At this point it would be sort of shocking if the Leafs were able to hire a general manager prior to the upcoming draft. Instead they’ll move along with Mark Hunter and Kyle Dubas leading the way, two who appear more than capable of raiding talent from the junior ranks.
However, there are still major trades to be made and free agents to be signed at some point, so maybe another voice in the room is preferred, but it’s tough to nail down a timeline according to Shanahan.
“Right now we’re focusing on getting ready for the draft. It’s a possibility, [but] I’m comfortable with the group right now [and] how they’ve been working together. I’ve actually been very pleased with how the group has been working together and the relationships that are being established with some other teams throughout the league….It would be my preference [to have a full-time GM in place] but if we have to go in a different direction we will.”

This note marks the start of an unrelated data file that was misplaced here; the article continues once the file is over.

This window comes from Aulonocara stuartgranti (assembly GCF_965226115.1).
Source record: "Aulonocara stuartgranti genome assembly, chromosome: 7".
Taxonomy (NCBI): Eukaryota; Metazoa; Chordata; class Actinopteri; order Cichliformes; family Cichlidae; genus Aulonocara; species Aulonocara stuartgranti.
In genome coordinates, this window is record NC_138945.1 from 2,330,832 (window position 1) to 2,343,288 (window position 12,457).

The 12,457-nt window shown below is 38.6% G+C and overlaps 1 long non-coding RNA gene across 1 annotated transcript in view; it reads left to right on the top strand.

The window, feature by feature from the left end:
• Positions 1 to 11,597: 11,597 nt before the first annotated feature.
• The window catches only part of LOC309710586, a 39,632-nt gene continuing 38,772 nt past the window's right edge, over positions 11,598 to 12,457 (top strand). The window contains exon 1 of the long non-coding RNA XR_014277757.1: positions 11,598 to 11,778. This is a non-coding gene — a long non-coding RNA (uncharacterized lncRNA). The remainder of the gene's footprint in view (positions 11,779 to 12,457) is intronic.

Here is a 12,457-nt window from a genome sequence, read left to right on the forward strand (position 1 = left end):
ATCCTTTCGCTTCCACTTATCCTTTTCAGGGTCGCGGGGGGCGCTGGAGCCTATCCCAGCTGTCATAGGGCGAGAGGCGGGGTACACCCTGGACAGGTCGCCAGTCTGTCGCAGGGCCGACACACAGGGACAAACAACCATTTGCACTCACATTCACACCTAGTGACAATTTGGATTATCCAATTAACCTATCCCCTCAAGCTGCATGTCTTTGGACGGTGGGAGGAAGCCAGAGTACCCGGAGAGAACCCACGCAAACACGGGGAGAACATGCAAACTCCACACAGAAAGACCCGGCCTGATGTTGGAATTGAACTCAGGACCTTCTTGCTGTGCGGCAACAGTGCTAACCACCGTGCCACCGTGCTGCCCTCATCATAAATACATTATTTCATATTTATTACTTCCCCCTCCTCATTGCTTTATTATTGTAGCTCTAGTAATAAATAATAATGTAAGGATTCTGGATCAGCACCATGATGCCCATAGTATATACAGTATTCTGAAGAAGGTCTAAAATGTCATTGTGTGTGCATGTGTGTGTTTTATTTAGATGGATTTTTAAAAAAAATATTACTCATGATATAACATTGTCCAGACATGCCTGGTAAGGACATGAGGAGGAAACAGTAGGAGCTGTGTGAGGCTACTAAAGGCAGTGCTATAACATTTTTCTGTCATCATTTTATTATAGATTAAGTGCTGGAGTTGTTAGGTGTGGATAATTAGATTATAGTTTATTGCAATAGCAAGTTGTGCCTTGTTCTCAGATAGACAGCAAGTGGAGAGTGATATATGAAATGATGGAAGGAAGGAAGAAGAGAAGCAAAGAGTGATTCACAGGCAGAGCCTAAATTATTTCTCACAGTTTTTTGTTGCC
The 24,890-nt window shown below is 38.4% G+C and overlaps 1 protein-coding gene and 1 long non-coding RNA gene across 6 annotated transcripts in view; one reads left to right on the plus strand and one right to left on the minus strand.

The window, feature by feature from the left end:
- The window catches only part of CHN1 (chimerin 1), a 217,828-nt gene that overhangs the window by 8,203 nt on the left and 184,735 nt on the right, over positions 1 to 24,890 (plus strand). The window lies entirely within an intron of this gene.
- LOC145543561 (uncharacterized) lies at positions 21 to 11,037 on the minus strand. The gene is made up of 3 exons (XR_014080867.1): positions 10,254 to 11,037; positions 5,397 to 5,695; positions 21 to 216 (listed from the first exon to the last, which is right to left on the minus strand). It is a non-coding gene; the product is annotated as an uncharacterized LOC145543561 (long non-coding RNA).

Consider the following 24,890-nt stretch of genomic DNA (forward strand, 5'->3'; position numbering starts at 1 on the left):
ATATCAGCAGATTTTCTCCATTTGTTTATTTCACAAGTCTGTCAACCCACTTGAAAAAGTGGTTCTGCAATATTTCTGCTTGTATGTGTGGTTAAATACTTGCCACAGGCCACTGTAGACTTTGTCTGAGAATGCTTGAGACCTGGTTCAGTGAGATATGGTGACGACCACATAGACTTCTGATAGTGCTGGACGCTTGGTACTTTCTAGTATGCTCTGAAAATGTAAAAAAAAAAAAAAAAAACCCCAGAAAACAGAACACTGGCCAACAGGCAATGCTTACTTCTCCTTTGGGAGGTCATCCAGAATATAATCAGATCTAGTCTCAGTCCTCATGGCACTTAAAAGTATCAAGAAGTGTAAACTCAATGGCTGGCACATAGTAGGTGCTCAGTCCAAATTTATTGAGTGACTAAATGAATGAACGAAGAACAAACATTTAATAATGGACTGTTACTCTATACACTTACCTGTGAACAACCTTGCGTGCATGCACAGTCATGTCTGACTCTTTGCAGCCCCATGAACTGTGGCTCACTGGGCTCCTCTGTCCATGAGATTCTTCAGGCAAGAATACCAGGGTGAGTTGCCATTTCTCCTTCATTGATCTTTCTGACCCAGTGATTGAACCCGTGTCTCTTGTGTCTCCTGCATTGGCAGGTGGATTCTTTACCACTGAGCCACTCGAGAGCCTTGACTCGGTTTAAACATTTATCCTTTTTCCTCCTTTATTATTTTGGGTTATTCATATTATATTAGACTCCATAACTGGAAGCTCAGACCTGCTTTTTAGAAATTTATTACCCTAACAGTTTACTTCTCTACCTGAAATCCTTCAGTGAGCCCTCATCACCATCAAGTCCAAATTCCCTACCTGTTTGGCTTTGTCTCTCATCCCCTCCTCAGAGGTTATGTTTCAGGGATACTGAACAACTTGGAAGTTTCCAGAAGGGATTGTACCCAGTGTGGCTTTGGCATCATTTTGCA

The Leafs appear to be doing fine with their current setup, and Shanahan actually went on to say that teams are calling them about a number of players, not just Kessel and Phaneuf, so they certainly aren’t shying away from typical duties you’d allot to a more experienced NHL manager. They’ve also repeatedly hit home the importance they’re placing on the draft, so that likely factors into their search as well, since the rules regarding compensation would have them handing over a pick in exchange for someone to head up their front office if they stay within the league.
They’ve been linked to names like Mike Futa, George McPhee, and most notably Jeff Gorton over the last few weeks, but it’s been difficult to gauge their level of interest (though we should note the Leafs have reportedly been denied from interviewing Gorton since the Rangers’ playoff exit).
It may seem a little strange to go into what many view as the most important offseason in the team’s history without a titled general manager, and I’m sure it’ll result in some awful Toronto Sun hit pieces about Shanahan’s lack of urgency, but this is no typical front office. As Dreger mentioned last month, “Toronto seems to want to re-write what is, or has been, conventional management.”